Professor Fiona Kelly from La Trobe University’s law school says Australia doesn’t keep data on how many women are doing this, but the information they have points to a “pretty dramatic increase”.
“Victoria does keep statistics on who uses donor sperm in the state, and at the moment, more than half of the sperm used in Victoria is used by single women,” Professor Kelly tells Mamamia. “So that’s more than heterosexual couples, more than lesbian couples.”
For women who do decide to get pregnant without a partner in the picture, how much does the whole process cost – before all the usual expenses of a baby kick in? Three Australian women reveal all to Mamamia.
Sarah Mill, 39
“I’d lived a pretty great life. I’d travelled a lot. I’d dated on and off, but I’d never found that one person to settle down with. Unfortunately, I had a history of choosing boys with accents that lived overseas and boys that were in the armed forces that got sent away.
“I got to that point where I didn’t want to miss out on having a baby. My sisters had children and I saw the relationship they had with them and I wanted that as well.
“When I turned 38 I started looking into it. I saw the fertility specialist. You’ve got two choices: IUI [intrauterine insemination], which is just the insemination of the sperm, or IVF [in vitro fertilisation], making an embryo and then doing the transfer. I’ve always had trouble with my periods, so I was deemed medically infertile and I went straight to IVF.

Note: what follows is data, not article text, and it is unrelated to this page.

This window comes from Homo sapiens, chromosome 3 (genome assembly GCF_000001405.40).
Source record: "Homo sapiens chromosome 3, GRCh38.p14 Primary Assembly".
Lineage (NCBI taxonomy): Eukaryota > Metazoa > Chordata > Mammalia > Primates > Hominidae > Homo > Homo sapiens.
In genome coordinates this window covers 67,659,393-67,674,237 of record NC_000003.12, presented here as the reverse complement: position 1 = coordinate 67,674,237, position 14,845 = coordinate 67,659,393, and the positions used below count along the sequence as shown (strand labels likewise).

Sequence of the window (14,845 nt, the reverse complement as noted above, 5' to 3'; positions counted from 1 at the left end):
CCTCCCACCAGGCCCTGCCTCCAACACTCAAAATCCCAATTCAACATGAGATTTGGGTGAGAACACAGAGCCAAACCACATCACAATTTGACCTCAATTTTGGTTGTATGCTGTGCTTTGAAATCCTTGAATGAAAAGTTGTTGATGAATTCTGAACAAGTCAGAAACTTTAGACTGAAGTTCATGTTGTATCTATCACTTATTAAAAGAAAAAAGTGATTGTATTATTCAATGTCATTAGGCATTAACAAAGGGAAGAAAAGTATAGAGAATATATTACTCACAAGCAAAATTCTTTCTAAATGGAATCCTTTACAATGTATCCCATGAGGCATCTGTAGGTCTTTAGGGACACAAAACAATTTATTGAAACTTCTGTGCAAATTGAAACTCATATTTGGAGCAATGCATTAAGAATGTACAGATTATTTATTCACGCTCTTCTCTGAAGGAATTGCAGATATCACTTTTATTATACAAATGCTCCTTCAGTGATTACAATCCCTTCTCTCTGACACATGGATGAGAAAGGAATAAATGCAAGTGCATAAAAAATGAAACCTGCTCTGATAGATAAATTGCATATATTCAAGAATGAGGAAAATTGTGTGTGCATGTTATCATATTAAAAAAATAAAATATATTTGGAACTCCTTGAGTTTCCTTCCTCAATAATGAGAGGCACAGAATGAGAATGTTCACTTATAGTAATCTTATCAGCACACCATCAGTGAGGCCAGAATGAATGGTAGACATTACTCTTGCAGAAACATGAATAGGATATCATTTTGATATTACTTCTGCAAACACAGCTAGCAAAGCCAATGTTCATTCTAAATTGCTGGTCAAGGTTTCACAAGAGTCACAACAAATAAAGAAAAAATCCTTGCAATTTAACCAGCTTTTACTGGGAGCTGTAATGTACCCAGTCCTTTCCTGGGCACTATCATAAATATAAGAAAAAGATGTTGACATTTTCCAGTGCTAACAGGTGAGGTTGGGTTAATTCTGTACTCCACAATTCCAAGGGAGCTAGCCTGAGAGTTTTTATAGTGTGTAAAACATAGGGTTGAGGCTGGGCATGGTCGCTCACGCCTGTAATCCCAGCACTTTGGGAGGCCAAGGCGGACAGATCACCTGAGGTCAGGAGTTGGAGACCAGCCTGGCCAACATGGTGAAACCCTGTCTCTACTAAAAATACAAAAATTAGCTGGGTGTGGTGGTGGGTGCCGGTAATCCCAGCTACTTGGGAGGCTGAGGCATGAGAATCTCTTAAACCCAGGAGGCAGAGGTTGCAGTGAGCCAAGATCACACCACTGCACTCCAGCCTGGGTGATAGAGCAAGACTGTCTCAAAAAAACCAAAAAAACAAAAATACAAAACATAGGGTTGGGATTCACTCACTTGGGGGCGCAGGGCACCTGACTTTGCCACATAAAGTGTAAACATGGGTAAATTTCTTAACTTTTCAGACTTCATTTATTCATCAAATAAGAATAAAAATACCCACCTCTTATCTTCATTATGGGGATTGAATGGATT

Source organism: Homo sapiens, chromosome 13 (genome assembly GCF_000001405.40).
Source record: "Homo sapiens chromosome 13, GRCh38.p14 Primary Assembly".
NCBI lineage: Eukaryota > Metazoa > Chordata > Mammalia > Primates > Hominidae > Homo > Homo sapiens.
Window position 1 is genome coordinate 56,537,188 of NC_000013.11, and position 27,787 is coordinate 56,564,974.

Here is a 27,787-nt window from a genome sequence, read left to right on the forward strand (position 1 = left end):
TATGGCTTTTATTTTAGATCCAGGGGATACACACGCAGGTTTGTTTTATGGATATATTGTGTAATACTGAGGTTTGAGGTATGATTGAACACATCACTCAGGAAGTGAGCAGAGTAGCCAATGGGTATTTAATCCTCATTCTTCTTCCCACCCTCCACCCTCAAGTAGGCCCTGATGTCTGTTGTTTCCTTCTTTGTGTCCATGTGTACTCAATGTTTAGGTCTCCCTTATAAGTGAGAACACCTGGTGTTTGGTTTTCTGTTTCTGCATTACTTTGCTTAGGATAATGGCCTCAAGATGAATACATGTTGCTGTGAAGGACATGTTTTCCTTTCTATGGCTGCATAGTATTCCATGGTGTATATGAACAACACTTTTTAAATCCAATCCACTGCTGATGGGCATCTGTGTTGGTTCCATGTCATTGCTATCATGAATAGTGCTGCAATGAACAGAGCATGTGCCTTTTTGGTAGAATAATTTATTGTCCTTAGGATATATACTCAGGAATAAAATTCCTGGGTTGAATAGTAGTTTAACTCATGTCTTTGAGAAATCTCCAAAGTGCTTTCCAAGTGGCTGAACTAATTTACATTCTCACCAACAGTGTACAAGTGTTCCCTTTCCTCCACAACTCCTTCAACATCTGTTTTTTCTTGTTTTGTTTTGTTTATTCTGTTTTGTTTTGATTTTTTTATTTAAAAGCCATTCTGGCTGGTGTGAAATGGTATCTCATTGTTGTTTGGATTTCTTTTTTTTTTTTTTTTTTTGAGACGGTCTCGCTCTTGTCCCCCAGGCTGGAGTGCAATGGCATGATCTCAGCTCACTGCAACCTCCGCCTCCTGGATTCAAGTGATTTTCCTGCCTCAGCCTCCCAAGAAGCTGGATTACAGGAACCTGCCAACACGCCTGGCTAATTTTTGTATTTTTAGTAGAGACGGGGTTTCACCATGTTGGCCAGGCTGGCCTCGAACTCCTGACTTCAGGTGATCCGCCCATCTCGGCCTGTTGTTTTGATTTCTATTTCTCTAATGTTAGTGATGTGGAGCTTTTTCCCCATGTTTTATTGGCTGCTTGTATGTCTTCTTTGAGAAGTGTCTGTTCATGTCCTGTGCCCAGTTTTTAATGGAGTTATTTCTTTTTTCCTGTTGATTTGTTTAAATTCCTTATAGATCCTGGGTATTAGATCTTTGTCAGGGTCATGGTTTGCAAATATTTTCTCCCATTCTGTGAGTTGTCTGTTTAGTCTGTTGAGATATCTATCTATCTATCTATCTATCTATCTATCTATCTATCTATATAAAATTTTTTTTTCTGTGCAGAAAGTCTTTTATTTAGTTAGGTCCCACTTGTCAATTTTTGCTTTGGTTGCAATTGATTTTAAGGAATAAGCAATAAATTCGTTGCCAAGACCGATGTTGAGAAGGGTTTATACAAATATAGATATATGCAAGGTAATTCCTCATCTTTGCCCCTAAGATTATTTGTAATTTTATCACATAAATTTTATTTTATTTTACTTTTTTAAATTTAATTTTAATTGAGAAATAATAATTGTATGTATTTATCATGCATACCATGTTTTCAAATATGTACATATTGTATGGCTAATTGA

“You have to have two counselling sessions, you have to have a police check and a child protection check, so that all takes time.
“They give you a list of sperm donors. I preferred that my child would look similar to me so I went for blond hair, blue eyes. Then the biggest thing was obviously the medical history, so I chose a donor who had pretty much nothing wrong with him or his parents.
“I had eight eggs removed, and I had six embryos make it to day five. Often they will do a transfer straightaway but I reacted to the medicine – I guess it’s quite traumatic going through all the injections – so they said, “We’re going to freeze your embryos and then next month we’re going to unfreeze one embryo and we’ll transfer it then.” That’s what they did. Then two weeks later I found out I was pregnant. Holy crap! You just don’t think it’s going to work straight up. I was very lucky.
“Ollie is nearly six months old now.
“I had said to myself I’d give myself maybe two or three rounds – it would have been all the savings that I had – and if it didn’t work, I’d look into other options. I think you don’t realise the cost of everything adding up.